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Bug Bites and Stings

Common stings and bites in Western WA and how to treat them.

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| June 25, 2021
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The positives of summer in the Puget Sound: sunshine, warm weather, long days, and plenty of outdoor activities. The negatives: a higher risk of being stung or bit by something unpleasant. Here are the most common insects you may come across in Western Washington and the best ways to treat them.

Insects and arachnids that bite:

  • Mosquitos
  • Chiggers
  • Fleas
  • Bedbugs
  • Horseflies
  • Deer flies
  • Gnats
  • Fire ants
  • Blister beetles
  • Centipedes
  • Spiders

Insects that sting:

  • Bees
  • Yellow jackets
  • Hornets
  • Wasps

Treating bites that itch:

Those itchy red bumps are the body’s reaction to the insect’s saliva. When a bug bites your skin and sucks blood, some of the saliva is exchanged into the bloodstream. These bumps can be extremely irritating – and so hard not to scratch! But it’s extremely important to not scratch them, as they can become infected. To alleviate the itch, try a 1% hydrocortisone cream like Premier Value Hydrocortisone. Additionally, you can take an allergy medicine with antihistamine like Benadryl to help.

If you don’t have either of these readily available, make a paste out of Baking Soda and water and apply to the bite. You can also try wrapping ice in a wet washcloth and hold it to the affected area.

Pain management for stings and painful bites:

95% of stings are from honey bees or yellow jackets. Unfortunately for painful stings, steroid creams and allergy medicines won’t do the trick. The first step is to remove the stinger if it is still in your body. If the stinger has already buried itself underneath the surface of the skin, do not remove. If the tip of it is above the skin, use a cleaned edge of a credit card or another sturdy thin flat surface to glide along the skin and remove it from a 90 degree angle. If you pull at it with tweezers, it can simply snap off and the rest will remain in your skin. Once the stinger has been removed, wash the area with soap and warm water.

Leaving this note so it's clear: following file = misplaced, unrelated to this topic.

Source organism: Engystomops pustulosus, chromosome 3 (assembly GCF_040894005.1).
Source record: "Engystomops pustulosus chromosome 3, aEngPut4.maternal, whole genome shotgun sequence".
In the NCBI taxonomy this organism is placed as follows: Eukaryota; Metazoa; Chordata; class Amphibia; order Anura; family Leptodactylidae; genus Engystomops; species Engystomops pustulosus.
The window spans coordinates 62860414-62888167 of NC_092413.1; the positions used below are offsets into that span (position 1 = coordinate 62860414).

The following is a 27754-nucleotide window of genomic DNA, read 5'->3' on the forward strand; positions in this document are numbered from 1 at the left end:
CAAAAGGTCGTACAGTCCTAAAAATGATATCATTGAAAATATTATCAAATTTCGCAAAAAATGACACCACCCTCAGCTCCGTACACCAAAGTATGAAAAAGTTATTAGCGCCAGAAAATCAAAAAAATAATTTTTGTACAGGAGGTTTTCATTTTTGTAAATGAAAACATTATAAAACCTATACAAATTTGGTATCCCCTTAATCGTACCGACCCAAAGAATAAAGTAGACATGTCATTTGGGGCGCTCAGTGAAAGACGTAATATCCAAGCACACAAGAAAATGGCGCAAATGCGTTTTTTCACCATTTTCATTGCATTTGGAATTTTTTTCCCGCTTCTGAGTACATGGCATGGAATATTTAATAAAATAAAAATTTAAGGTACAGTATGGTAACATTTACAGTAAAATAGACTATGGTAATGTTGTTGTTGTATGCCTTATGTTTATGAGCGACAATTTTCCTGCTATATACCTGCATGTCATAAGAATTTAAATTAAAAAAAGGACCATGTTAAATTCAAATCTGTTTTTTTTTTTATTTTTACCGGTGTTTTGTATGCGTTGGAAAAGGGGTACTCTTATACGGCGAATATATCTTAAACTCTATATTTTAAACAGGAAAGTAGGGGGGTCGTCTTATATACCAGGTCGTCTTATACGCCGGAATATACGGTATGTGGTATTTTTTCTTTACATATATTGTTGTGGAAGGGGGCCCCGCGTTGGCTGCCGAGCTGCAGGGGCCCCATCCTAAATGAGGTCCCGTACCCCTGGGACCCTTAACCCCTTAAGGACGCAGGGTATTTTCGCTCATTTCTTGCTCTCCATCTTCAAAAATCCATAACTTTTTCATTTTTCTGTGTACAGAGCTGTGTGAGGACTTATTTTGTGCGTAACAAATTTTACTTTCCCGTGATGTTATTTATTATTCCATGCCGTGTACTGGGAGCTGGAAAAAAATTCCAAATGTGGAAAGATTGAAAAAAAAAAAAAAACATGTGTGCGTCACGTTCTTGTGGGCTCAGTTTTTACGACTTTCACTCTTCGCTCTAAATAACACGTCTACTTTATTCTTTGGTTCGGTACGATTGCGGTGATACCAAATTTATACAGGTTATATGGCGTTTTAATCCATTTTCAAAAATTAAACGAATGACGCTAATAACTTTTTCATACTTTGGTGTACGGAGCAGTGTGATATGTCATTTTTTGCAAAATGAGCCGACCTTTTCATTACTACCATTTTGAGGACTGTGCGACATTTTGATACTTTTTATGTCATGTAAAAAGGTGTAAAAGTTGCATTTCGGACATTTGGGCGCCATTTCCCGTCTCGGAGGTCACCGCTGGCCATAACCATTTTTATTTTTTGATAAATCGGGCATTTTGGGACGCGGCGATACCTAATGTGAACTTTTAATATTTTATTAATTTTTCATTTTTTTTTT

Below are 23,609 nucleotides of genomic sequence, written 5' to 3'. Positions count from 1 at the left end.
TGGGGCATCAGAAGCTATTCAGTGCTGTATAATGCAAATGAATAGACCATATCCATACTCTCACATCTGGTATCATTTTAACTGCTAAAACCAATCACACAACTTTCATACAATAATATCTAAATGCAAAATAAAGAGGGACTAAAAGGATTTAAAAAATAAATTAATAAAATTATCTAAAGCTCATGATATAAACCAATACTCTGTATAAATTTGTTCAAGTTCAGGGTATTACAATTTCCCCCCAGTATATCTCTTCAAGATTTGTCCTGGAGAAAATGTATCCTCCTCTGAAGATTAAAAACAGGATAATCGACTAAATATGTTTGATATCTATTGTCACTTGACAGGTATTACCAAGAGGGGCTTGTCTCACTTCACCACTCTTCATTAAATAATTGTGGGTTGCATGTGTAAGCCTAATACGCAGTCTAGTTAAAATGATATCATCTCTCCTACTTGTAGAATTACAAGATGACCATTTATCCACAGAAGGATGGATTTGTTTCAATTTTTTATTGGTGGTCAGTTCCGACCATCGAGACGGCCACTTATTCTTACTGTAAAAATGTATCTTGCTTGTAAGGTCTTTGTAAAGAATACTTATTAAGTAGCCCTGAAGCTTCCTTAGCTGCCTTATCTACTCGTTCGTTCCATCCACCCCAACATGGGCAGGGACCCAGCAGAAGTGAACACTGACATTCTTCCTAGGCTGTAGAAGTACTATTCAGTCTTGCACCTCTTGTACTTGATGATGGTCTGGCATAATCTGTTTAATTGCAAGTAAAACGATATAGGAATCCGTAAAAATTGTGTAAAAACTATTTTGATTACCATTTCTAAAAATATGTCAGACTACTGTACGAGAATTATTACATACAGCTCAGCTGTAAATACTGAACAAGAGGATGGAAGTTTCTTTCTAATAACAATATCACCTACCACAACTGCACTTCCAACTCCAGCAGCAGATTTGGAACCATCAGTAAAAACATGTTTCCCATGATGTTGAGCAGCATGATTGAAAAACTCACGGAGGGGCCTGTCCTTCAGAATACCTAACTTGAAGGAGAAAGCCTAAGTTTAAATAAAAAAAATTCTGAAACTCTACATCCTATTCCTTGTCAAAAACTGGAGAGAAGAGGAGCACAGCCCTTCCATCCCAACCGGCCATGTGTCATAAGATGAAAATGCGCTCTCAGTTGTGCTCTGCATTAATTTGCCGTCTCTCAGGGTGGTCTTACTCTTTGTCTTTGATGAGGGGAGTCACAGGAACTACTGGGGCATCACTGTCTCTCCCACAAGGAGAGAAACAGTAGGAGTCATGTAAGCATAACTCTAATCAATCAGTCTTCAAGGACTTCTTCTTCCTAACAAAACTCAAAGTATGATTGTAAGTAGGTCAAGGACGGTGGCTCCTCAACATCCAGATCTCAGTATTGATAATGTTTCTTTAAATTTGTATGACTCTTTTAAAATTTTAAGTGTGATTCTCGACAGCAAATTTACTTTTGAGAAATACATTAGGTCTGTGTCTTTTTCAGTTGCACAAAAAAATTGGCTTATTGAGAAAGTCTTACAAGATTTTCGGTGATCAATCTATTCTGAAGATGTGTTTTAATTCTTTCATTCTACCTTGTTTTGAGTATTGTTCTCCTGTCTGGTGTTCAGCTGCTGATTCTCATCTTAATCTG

Use a pain reliever such as Tylenol or Advil to help alleviate the pain. An ice cube wrapped in a wet washcloth applied to the sting area should also help.

Severe reactions to bites and stings:

In rare instances, some people can experience extreme reactions to bug bites, spider bites, or bee stings, including anaphylaxis. If you or someone you are with experiences any of the following symptoms, stop what you are doing and get to a hospital or call 911 immediately.

  • Difficulty breathing or swallowing. Though this usually appears in the first 20 minutes, it can take up to 2 hours for symptoms to appear.
  • Muscle pain or cramping
  • Fever

Severe reactions are most common with bee, wasp or fire ant stings. Reactions to other insect bites are rare, due to the fact that other insects don’t produce venom.

Though uncommon, Black Widow spiders can be found in Eastern and Western Washington. If you were bitten by a Black Widow, seek immediate medical attention.

Prevention Tips:

  • Try to avoid being outside during sunrise or sunset when bugs like mosquitoes are most active. Avoid, or be vigilant, in areas with stagnant or standing water, like lakes or ponds. Also, make sure that buckets, planters, and other containers around your yard are emptied of rainwater.
  • Wear long sleeves and pants. Bonus, this also helps to prevent sunburns!
  • Use a bug spray with DEET in it, like Off! Deep Woods Spray. The higher percentage of DEET indicates a longer length of protection. Do not use DEET near your eyes or mouth.
  • Alternatively, you can use Picaridin products, such as Sawyer Picaridin Insect Repellent Lotion.
  • Wear a bug repellent wrist band like Bug Band Insect Repelling Band.
  • If you know wasps are present in your area, do regular sweeps of the immediate area to eliminate growing nests in bushes, eaves, or under rooflines. Be sure to watch your step during your inspection. Wasps can also build nests in the ground, which can cause painful and traumatic encounters for unsuspecting pets and children.
  • Check your body and clothes after hiking in bushy areas for ticks. It is possible for ticks to carry Lyme disease. Ticks can look like a speck of dirt or a freckle.

That said, we hope you all have a bite-free, sting-free summer!

References:
https://ballardpeds.com/Is-Your-Child-Sick/Is-Your-Child-Sick/Insect-Bite
https://sentinelpest.com/common-bites-stings-pacific-northwest/
https://www.kitsapsun.com/story/life/wellness/2017/07/12/summer-brings-bug-bites-and-stings/472813001/